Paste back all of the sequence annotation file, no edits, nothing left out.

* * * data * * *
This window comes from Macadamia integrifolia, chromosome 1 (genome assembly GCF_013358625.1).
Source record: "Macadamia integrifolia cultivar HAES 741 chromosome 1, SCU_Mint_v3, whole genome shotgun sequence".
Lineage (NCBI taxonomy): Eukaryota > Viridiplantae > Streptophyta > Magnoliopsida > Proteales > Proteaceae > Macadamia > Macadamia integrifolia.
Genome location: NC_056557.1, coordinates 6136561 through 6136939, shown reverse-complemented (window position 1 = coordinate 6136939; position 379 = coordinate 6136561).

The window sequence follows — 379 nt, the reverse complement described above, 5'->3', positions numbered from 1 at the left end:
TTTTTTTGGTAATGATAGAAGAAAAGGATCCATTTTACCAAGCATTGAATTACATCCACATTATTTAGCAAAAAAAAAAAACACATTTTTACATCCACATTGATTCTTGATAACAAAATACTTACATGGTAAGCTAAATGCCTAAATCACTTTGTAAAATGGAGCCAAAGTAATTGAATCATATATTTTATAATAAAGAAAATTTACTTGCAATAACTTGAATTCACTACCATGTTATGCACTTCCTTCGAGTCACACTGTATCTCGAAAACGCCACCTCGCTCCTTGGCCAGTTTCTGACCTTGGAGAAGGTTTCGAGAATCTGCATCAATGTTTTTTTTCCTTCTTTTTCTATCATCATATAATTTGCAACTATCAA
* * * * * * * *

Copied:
This window comes from Macadamia integrifolia, chromosome 1 (genome assembly GCF_013358625.1).
Source record: "Macadamia integrifolia cultivar HAES 741 chromosome 1, SCU_Mint_v3, whole genome shotgun sequence".
Lineage (NCBI taxonomy): Eukaryota > Viridiplantae > Streptophyta > Magnoliopsida > Proteales > Proteaceae > Macadamia > Macadamia integrifolia.
Genome location: NC_056557.1, coordinates 6136561 through 6136939, shown reverse-complemented (window position 1 = coordinate 6136939; position 379 = coordinate 6136561).

The window sequence follows — 379 nt, the reverse complement described above, 5'->3', positions numbered from 1 at the left end:
TTTTTTTGGTAATGATAGAAGAAAAGGATCCATTTTACCAAGCATTGAATTACATCCACATTATTTAGCAAAAAAAAAAAACACATTTTTACATCCACATTGATTCTTGATAACAAAATACTTACATGGTAAGCTAAATGCCTAAATCACTTTGTAAAATGGAGCCAAAGTAATTGAATCATATATTTTATAATAAAGAAAATTTACTTGCAATAACTTGAATTCACTACCATGTTATGCACTTCCTTCGAGTCACACTGTATCTCGAAAACGCCACCTCGCTCCTTGGCCAGTTTCTGACCTTGGAGAAGGTTTCGAGAATCTGCATCAATGTTTTTTTTCCTTCTTTTTCTATCATCATATAATTTGCAACTATCAA